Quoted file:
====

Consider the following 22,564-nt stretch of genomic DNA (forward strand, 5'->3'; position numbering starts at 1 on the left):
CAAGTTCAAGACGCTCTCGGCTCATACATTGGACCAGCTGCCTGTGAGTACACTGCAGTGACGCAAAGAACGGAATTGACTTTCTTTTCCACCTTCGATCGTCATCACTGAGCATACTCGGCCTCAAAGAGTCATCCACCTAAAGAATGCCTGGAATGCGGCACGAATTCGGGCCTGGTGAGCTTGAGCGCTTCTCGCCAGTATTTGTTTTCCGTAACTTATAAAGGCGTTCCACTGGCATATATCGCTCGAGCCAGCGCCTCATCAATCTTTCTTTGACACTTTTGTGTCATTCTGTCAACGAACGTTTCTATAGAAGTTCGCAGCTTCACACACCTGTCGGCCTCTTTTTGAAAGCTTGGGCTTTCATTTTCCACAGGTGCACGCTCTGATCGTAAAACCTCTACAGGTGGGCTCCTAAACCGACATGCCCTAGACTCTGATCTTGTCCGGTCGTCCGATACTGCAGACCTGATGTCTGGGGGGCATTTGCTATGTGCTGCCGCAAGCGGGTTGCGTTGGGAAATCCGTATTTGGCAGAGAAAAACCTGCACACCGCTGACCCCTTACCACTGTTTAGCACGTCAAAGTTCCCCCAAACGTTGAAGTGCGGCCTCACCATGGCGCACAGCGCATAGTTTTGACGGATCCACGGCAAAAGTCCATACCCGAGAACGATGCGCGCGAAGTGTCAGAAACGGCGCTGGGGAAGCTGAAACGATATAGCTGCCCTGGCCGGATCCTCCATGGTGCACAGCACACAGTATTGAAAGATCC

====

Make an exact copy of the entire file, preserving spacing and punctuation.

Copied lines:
Consider the following 22,564-nt stretch of genomic DNA (forward strand, 5'->3'; position numbering starts at 1 on the left):
CAAGTTCAAGACGCTCTCGGCTCATACATTGGACCAGCTGCCTGTGAGTACACTGCAGTGACGCAAAGAACGGAATTGACTTTCTTTTCCACCTTCGATCGTCATCACTGAGCATACTCGGCCTCAAAGAGTCATCCACCTAAAGAATGCCTGGAATGCGGCACGAATTCGGGCCTGGTGAGCTTGAGCGCTTCTCGCCAGTATTTGTTTTCCGTAACTTATAAAGGCGTTCCACTGGCATATATCGCTCGAGCCAGCGCCTCATCAATCTTTCTTTGACACTTTTGTGTCATTCTGTCAACGAACGTTTCTATAGAAGTTCGCAGCTTCACACACCTGTCGGCCTCTTTTTGAAAGCTTGGGCTTTCATTTTCCACAGGTGCACGCTCTGATCGTAAAACCTCTACAGGTGGGCTCCTAAACCGACATGCCCTAGACTCTGATCTTGTCCGGTCGTCCGATACTGCAGACCTGATGTCTGGGGGGCATTTGCTATGTGCTGCCGCAAGCGGGTTGCGTTGGGAAATCCGTATTTGGCAGAGAAAAACCTGCACACCGCTGACCCCTTACCACTGTTTAGCACGTCAAAGTTCCCCCAAACGTTGAAGTGCGGCCTCACCATGGCGCACAGCGCATAGTTTTGACGGATCCACGGCAAAAGTCCATACCCGAGAACGATGCGCGCGAAGTGTCAGAAACGGCGCTGGGGAAGCTGAAACGATATAGCTGCCCTGGCCGGATCCTCCATGGTGCACAGCACACAGTATTGAAAGATCC